Tuesday, December 15, 2015

Paris Climate Agreement: Shaky Future or Solid First Step?


The first steps toward an effective reduction in greenhouse gases took place among delegates from 196 countries. The negotiations took place in Paris and resulted in a near-universal agreement. Delegates sought to bring pollution levels down to 3.6 degrees Fahrenheit above pre-industrial averages. The accord calls on all nations, no matter their economic status, to limit their carbon dioxide and other greenhouse gas emissions. In addition to overall emission limitation, reviews will be conducted every five years in order to incentivize further pollution decreases.

The agreement was met with a degree of opposition from congressional Republicans. The main argument from the party surrounds the affirmation of linking man-made pollution to the rising temperature levels. U.S. officials designed the accord’s “bottom-up” structure, which avoids requiring the White House from seeking formal congressional approval due to the voluntary nature to lower emission levels. Additionally, others criticized the Obama administration for agreeing to a treaty that is much less ambitious than it should be, considering the severity of the problem. Officials admitted that the accord is insufficient on its own, but the structure provides for more aggressive policies to take place at a later time. In addition to the policies, the agreement incited discussion of future research of technologies that would be able to remove carbon dioxide in the air.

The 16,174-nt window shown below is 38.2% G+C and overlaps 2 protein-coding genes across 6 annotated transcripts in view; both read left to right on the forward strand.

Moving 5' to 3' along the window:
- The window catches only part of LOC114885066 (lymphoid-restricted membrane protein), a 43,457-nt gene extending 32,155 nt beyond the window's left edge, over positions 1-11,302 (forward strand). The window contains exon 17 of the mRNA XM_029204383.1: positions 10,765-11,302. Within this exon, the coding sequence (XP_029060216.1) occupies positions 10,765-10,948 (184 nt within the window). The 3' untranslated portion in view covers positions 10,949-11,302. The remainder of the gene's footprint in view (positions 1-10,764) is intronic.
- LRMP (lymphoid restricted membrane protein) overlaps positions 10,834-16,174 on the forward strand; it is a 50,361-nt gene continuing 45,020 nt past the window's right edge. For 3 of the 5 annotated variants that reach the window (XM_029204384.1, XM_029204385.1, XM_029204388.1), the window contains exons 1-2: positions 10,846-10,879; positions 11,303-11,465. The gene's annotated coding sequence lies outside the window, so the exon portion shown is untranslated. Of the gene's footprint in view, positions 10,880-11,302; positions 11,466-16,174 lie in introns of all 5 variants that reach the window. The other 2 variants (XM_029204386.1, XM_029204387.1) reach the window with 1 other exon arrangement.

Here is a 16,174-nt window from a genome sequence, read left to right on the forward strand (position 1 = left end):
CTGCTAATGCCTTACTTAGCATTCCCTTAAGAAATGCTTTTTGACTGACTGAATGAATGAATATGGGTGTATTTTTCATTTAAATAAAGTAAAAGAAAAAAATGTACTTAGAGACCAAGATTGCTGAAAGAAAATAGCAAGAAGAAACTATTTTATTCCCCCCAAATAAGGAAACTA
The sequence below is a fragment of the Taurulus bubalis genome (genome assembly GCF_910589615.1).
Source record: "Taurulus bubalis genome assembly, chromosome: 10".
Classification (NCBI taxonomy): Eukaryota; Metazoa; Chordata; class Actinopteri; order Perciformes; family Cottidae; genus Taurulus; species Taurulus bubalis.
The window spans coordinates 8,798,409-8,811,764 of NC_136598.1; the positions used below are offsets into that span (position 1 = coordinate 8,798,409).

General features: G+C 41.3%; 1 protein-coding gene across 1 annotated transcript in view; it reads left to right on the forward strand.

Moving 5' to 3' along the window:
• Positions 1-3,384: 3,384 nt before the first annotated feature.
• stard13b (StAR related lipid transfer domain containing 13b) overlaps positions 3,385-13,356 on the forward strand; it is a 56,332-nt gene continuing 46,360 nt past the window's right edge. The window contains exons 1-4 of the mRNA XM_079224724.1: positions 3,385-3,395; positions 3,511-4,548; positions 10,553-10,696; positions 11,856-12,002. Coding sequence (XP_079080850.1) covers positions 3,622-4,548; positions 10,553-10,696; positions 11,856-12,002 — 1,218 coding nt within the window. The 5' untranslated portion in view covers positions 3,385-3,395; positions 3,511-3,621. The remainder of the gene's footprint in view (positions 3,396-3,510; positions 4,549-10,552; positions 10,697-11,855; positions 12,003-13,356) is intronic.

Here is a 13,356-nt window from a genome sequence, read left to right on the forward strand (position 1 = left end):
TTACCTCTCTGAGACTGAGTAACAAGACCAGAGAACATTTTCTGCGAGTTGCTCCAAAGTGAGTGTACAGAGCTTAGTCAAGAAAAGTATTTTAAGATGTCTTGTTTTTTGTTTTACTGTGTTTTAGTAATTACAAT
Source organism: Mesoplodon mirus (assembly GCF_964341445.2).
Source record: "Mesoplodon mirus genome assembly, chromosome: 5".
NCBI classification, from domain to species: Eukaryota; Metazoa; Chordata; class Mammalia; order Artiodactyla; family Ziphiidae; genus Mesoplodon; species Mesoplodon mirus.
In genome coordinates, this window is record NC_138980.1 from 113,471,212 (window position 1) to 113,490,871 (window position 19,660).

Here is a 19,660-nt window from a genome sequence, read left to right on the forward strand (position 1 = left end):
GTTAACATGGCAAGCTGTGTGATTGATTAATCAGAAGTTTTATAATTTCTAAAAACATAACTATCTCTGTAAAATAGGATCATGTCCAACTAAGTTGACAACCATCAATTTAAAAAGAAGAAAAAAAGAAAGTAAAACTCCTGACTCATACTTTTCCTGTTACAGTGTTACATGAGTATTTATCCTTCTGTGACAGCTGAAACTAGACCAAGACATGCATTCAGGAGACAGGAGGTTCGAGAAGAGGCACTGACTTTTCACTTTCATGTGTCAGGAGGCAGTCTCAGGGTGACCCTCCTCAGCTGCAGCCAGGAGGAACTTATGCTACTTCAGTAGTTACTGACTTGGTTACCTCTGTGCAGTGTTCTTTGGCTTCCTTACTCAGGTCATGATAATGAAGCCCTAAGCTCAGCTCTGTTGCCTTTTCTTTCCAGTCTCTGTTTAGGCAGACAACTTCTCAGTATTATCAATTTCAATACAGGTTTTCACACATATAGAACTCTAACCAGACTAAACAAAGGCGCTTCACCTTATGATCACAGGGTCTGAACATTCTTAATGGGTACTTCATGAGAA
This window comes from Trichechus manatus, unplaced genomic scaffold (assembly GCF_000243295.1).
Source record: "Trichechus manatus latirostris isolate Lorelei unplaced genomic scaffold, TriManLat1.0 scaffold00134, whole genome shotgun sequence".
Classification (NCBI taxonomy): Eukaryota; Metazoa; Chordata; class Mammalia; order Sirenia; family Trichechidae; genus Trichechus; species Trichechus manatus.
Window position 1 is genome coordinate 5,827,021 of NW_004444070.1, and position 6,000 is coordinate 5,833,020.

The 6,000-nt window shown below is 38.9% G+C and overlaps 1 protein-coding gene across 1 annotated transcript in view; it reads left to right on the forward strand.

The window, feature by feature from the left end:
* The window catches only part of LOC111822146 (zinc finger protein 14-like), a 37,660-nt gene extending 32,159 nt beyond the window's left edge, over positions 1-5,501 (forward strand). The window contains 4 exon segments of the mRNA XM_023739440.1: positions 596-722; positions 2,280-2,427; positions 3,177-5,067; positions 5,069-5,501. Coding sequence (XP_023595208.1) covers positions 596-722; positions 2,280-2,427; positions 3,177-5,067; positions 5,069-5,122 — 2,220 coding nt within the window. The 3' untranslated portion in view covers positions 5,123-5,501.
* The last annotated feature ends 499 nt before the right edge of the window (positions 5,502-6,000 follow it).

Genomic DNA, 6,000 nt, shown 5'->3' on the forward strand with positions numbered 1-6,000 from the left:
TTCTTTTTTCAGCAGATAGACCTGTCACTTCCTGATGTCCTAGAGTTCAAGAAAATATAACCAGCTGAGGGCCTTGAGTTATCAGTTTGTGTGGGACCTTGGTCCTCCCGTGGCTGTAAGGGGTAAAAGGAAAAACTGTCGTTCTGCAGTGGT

Issues with the agreement include a lack of specified date as to when the parties will partake in the process of rapid reductions in emissions. Even if all countries abide by the new rules set forward by the agreement, reports of new research on glaciers melting and permafrost thawing to release carbon dioxide may have repercussions the accord could not fix. The text also states that developed countries will provide “financial resources to assist developing country parties with respect to both mitigation and adaptation”, which will also help these countries use cleaner energy systems.
Although developed countries are allegedly going to make financial contributions, many expressed discontent with developed countries and their lack of ambition. India’s environment minister complained that the “actions of developed countries are far below their historical responsibilities and fair share.” In order for the climate accord to be successfully implemented, individual nations will have to put personal wishes aside and work towards a common goal. The next step may be to look into negative emissions technology and how to incorporate them on an international scale.

1 comment:

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